Even more importantly, the list of Required vaccines should be excluded from the vaccine religious exemption form for moral and ethical reasons. When an applicant turns to God, a list of individual vaccines is irrelevant. Furthermore, itemizing required vaccines gives the appearance that DOH is attempting to persuade citizens to violate their religious beliefs, of DOH putting itself between the citizens and God. This is offensive to both those individuals' beliefs and the free exercise clause of the First Amendment of the United States Constitution. It is unethical to try to persuade citizens to compromise their relationships with God or to impose guilt on them for choosing to follow God in the exercise of a statutory right. While this may not be DOH's intent, this is clearly the result of the current draft form.
In sum, listing Required vaccines is legally misleading, is irrelevant to a religious exemption, is offensive to citizens' state and federal religious freedom rights, and implies an inappropriate bias on the part of DOH with regard to a legal right granted state citizens by the state legislature. The state must either offer the exemption free and clear or not at all. DOH cannot add these further qualifications, stated or implied, or use a form intended for the refusal of mandatory vaccines to promotes non-mandatory vaccines. If DOH disagrees with the state legislature's offering a religious exemption option, it's argument is with the state legislature, and not with state citizens via impediments in its design of an exemption form.
The draft Personal Exemption Form raises several concerns:
1. First, like the religious exemption form, the personal exemption form lists "Recommended" vaccines, which are irrelevant to the exercise of the exemption and therefore misleading. The exemption right concerns only required vaccines, so a form for the exercise of that right should be restricted to address only mandatory vaccines. Listing Recommended vaccines gives the appearance of DOH improperly promoting non-mandatory pharmaceutical products.
2. Next, including the phrase that the exempt person's not following "the advice of the Physician . . . may endanger the health or life of my child and others" is problematic for three reasons:
a. First, inclusion of the statement is unethical. It amounts to a state reprimand to those who choose to exercise a state right. The state (and DOH) must either offer the exemption or not. It cannot give citizens the right but tell them they are a bad person and scold them for exercising it.
b. There is a legislative presumption that the exercise of a vaccine exemption does not put anyone at significant risk. That is, if exercising a statutory exemption would create a significant health risk, the state legislature would not have enacted the exemption law in the first place. If DOH disagrees, its argument is with the state legislature, and not the good citizens of Colorado. For this reason, DOH's inclusion of this statement amounts to DOH overstepping its authority, as agencies must act within the constraints of statutory authority.
c. Finally, the assertion is legally and medically false. Legally, it is false because of the legislative presumption discussed above. Additionally, Colorado, like other states, can require exempt children to stay home during a local outbreak, and require immunization of exempt persons during a declared emergency; so, the exercise of a personal exemption will not create a significant health risk for anyone in the future, either (and again, if DOH disagrees, its argument is with the legislature, not the citizens of Colorado in an exemption form). The statement is also false medically, because of the widely accepted herd immunity theory, which states that so long as most people are immunized, all are protected.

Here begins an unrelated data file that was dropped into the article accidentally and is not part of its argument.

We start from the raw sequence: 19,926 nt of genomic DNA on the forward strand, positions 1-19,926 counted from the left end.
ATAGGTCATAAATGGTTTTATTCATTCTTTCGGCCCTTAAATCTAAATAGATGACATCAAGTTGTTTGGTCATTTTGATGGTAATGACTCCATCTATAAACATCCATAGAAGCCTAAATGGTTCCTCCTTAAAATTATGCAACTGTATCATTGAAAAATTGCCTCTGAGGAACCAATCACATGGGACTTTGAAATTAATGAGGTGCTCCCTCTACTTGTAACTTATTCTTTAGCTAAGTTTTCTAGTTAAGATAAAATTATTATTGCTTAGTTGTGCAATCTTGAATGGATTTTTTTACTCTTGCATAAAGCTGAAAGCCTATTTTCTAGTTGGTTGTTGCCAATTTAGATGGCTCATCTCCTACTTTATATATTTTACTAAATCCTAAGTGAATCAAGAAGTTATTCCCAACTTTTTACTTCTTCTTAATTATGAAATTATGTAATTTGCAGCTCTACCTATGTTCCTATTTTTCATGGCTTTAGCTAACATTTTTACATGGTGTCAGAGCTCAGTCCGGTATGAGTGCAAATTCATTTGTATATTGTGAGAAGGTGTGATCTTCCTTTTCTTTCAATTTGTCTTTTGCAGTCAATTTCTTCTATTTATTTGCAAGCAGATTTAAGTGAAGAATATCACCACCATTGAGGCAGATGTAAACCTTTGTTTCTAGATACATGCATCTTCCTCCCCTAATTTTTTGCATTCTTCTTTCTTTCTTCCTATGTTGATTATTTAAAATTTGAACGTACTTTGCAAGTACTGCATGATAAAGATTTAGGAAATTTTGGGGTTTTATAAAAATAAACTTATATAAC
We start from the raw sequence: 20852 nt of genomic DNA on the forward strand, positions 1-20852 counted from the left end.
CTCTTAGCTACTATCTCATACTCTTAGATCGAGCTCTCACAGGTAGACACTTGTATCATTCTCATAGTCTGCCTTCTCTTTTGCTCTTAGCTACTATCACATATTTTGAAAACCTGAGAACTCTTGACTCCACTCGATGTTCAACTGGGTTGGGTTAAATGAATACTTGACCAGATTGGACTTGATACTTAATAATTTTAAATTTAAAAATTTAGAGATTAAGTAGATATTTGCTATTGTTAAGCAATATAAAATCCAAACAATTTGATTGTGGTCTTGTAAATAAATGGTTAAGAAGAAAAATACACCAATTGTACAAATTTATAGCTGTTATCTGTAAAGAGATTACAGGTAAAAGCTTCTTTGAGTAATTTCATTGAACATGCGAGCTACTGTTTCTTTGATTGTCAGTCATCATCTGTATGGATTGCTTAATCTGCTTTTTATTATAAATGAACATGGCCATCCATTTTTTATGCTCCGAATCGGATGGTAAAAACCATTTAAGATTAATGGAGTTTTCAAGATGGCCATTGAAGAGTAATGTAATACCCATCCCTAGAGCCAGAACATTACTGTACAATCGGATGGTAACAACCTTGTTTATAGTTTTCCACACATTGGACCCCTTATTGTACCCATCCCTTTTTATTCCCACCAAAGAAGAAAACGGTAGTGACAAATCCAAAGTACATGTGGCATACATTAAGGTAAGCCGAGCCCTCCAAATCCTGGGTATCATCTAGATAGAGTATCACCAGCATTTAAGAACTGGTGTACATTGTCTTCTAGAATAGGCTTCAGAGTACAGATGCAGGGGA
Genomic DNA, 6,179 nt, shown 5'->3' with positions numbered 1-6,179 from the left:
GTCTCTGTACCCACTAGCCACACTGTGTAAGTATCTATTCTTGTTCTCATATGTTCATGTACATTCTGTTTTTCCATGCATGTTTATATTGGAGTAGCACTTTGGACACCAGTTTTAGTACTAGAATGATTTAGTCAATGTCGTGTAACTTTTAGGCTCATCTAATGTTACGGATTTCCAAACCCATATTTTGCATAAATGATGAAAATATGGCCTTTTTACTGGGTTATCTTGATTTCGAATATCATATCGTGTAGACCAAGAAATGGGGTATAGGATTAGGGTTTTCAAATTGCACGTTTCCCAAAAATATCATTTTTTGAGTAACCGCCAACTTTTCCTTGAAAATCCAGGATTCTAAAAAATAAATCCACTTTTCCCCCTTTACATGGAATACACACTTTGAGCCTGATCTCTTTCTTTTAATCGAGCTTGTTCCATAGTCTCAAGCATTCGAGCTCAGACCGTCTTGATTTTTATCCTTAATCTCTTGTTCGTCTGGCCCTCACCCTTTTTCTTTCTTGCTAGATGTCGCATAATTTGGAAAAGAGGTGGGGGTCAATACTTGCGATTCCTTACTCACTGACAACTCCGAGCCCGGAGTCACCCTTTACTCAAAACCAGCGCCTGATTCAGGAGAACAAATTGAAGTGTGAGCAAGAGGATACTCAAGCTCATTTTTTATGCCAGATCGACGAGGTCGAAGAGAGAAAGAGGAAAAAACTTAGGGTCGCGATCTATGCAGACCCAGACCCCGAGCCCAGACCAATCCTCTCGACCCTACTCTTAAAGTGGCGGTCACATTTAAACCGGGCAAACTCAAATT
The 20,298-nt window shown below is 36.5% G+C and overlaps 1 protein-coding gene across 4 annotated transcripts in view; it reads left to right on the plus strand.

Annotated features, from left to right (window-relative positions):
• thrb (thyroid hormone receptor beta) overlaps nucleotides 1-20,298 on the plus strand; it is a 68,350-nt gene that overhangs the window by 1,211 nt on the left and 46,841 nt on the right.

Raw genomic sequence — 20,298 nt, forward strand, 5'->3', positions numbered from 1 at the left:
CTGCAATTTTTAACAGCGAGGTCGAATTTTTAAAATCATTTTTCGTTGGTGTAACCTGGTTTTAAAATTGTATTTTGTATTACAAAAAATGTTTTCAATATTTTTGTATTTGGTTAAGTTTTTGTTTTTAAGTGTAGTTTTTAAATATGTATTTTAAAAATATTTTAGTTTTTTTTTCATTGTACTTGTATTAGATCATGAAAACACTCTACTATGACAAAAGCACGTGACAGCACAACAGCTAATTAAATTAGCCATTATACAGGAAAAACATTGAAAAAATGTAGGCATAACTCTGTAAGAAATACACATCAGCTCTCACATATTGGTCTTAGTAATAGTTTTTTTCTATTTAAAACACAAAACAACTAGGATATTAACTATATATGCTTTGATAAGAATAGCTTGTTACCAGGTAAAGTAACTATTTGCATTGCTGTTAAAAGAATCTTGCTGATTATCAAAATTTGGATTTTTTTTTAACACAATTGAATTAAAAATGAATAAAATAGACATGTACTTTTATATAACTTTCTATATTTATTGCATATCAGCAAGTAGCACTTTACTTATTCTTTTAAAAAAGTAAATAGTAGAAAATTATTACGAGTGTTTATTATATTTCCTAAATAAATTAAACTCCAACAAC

In sum, inclusion of the sentence in question is unethical, exceeds agency authority, and is legally and medically false. The sentence in question should therefore be removed from the draft personal exemption form.
3. The next concern is the requirement for a medical professional's signature. This is problematic for several reasons:
a. First, it unfairly requires those exercising the exemption to spend money to exercise the right, as healthcare professionals will charge for visits in which citizens seek to get the form signed. This is especially unfair to low-income parents. DOH should not impose a financial penalty on citizens who choose to exercise a statutory right. When the state legislature gives citizens a legal option, DOH should not impose its bias by providing a financial penalty or incentive for citizens to choose one right over another.
b. Next, DOH would require citizens to get a lecture from a healthcare professional without any evidence that they are in need of such a lecture as compared to their peers who do not seek the exemption. This raises Constitutional due process and equal protection concerns. Parents are presumed under the 14th Amendment to make decisions in the best interests of their children absent a showing that they are unfit, and no parent can be deemed to be unfit for the proper exercise of a legal right granted by their state legislature. This requirement of a medical professional's signature, then, amounts to DOH declaring that any parent who wishes to exercise an exemption is unfit with regard to immunization concerns, when by definition due to legislative presumption and Constitutional right they are not. Therefore, inclusion of this line constitutes a violation of parents' due process rights.
c. Third, despite the underlying noble intent, this requirement promotes conflict. One would not seek to exercise a personal exemption right if they agreed with the majority of physicians about vaccines. So, requiring an interaction of those with opposing views on this emotional controversy, given that medical professionals are all but professionally prohibited from opposing vaccines (they can be ostracized or even lose their jobs for questioning vaccines), will necessarily create substantial, unnecessary conflict, emotional turmoil, and emotional distress, for medical professional and citizens alike.